One Hour Can Change Your Life

Relax and focus - in one hour - at or near your home. Use your One Hour Retreat to get back on track - in your business, in your relationships, or in just being YOU!


A One Question Retreat

What if you could love yourself the way I love you?  -God

What if you could love yourself the way God loves you?
(Feel free to substitute your own word for God or the name of the most compassionate, loving, welcoming person you know.)

What would it be like to give yourself that level of respect?

What would it be like to give yourself that much empathy and compassion?

What would it be like:
  • To see your mistakes through the eyes of love, rather than judgment?
  • To really claim your talents, your strengths, and your idiosyncrasies?
  • To fully acknowledge your challenges, without being consumed by them?
  • To know that you have a God-given right to take up space in this world?
  • To treat yourself the way you would treat an honored guest? 
What would that be like?  What if you could love yourself THAT much?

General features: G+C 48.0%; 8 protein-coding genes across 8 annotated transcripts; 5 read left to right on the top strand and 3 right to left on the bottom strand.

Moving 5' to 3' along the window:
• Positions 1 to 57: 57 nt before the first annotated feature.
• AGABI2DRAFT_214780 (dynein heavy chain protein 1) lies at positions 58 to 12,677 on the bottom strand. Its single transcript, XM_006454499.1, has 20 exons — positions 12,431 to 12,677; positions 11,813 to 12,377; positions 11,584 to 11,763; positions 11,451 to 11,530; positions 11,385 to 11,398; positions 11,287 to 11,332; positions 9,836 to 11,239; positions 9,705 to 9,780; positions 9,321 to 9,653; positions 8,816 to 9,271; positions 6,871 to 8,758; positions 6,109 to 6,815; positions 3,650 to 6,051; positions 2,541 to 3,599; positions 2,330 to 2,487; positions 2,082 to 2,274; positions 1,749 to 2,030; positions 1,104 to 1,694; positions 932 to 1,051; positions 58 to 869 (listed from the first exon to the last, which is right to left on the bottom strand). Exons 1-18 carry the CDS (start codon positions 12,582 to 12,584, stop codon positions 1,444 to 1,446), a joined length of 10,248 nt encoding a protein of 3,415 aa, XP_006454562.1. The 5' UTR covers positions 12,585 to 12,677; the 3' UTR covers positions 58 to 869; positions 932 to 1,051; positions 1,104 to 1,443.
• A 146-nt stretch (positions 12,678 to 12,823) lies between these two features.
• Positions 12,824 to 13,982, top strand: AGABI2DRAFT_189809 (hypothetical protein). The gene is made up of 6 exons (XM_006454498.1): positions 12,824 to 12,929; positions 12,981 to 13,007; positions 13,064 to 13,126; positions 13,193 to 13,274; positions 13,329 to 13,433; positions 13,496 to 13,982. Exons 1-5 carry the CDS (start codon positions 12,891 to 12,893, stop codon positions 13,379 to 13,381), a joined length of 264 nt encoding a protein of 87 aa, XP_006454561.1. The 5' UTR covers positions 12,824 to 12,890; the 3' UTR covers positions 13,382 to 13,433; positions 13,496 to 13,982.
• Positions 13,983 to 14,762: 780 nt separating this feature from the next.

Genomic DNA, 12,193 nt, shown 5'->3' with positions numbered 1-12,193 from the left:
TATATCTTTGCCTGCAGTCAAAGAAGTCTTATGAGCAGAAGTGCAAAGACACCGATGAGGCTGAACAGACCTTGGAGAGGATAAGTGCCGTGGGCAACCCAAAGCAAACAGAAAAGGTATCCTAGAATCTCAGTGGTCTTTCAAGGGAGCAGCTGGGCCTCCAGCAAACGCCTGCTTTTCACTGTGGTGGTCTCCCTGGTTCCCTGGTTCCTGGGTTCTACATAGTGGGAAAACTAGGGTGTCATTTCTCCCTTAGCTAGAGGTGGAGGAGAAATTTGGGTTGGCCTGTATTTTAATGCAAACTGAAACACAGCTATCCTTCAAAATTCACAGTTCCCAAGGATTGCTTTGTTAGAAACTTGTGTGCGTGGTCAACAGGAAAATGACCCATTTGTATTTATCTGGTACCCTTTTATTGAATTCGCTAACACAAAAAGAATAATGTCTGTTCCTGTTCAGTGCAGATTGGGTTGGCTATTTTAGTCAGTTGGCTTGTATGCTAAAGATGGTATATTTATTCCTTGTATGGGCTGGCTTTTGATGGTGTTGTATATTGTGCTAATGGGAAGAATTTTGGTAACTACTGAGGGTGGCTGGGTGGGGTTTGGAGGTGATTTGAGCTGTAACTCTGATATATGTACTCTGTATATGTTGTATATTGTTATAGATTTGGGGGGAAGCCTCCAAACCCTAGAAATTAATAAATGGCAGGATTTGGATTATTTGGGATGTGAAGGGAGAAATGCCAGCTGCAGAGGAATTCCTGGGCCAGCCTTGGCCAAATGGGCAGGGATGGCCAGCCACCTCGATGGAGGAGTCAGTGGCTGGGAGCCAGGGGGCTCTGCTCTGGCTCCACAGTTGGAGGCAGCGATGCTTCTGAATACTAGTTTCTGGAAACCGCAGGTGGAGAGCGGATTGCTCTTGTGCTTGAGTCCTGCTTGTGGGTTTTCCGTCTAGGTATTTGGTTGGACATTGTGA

National Relaxation Day - August 15th

According to a recent survey, three-quarters of Americans would like to see National Relaxation Day become a national holiday:

The survey was commissioned by Princess Cruise Ships, and that could well easily have swayed the results (I'm not maligning the pollsters, just noting the source...) But a casual glance at my friends, colleagues, store clerks and other people I come into contact with every day bears out the truism that people find it hard to find time to relax.

We are being bombarded with information and asked to do more with less every day. It can sometimes feel like we live in a pressure cooker. We get lots of cooking done, but we're waiting for the day we can release the steam valve. Some days it feels like that won't happen until retirement.